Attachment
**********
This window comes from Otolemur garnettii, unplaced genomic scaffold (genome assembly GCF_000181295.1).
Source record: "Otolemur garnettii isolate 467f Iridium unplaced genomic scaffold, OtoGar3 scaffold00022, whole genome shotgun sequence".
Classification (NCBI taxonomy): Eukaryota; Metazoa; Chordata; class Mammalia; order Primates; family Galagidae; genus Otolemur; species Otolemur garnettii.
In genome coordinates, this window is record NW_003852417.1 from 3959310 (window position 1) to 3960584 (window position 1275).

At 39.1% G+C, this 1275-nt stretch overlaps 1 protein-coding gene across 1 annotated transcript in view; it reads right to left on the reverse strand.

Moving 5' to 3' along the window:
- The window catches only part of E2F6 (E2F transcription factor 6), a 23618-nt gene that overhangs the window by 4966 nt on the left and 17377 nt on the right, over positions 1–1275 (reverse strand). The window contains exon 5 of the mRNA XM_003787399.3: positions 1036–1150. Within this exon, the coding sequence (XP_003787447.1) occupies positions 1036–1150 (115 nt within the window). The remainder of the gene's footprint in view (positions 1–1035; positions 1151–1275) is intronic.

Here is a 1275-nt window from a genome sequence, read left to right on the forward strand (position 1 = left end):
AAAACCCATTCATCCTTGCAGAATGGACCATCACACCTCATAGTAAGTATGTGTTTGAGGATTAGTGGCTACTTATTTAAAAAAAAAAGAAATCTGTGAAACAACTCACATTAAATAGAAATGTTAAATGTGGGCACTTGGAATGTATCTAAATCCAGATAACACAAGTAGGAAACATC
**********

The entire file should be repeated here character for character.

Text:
This window comes from Otolemur garnettii, unplaced genomic scaffold (genome assembly GCF_000181295.1).
Source record: "Otolemur garnettii isolate 467f Iridium unplaced genomic scaffold, OtoGar3 scaffold00022, whole genome shotgun sequence".
Classification (NCBI taxonomy): Eukaryota; Metazoa; Chordata; class Mammalia; order Primates; family Galagidae; genus Otolemur; species Otolemur garnettii.
In genome coordinates, this window is record NW_003852417.1 from 3959310 (window position 1) to 3960584 (window position 1275).

At 39.1% G+C, this 1275-nt stretch overlaps 1 protein-coding gene across 1 annotated transcript in view; it reads right to left on the reverse strand.

Moving 5' to 3' along the window:
- The window catches only part of E2F6 (E2F transcription factor 6), a 23618-nt gene that overhangs the window by 4966 nt on the left and 17377 nt on the right, over positions 1–1275 (reverse strand). The window contains exon 5 of the mRNA XM_003787399.3: positions 1036–1150. Within this exon, the coding sequence (XP_003787447.1) occupies positions 1036–1150 (115 nt within the window). The remainder of the gene's footprint in view (positions 1–1035; positions 1151–1275) is intronic.

Here is a 1275-nt window from a genome sequence, read left to right on the forward strand (position 1 = left end):
AAAACCCATTCATCCTTGCAGAATGGACCATCACACCTCATAGTAAGTATGTGTTTGAGGATTAGTGGCTACTTATTTAAAAAAAAAAGAAATCTGTGAAACAACTCACATTAAATAGAAATGTTAAATGTGGGCACTTGGAATGTATCTAAATCCAGATAACACAAGTAGGAAACATC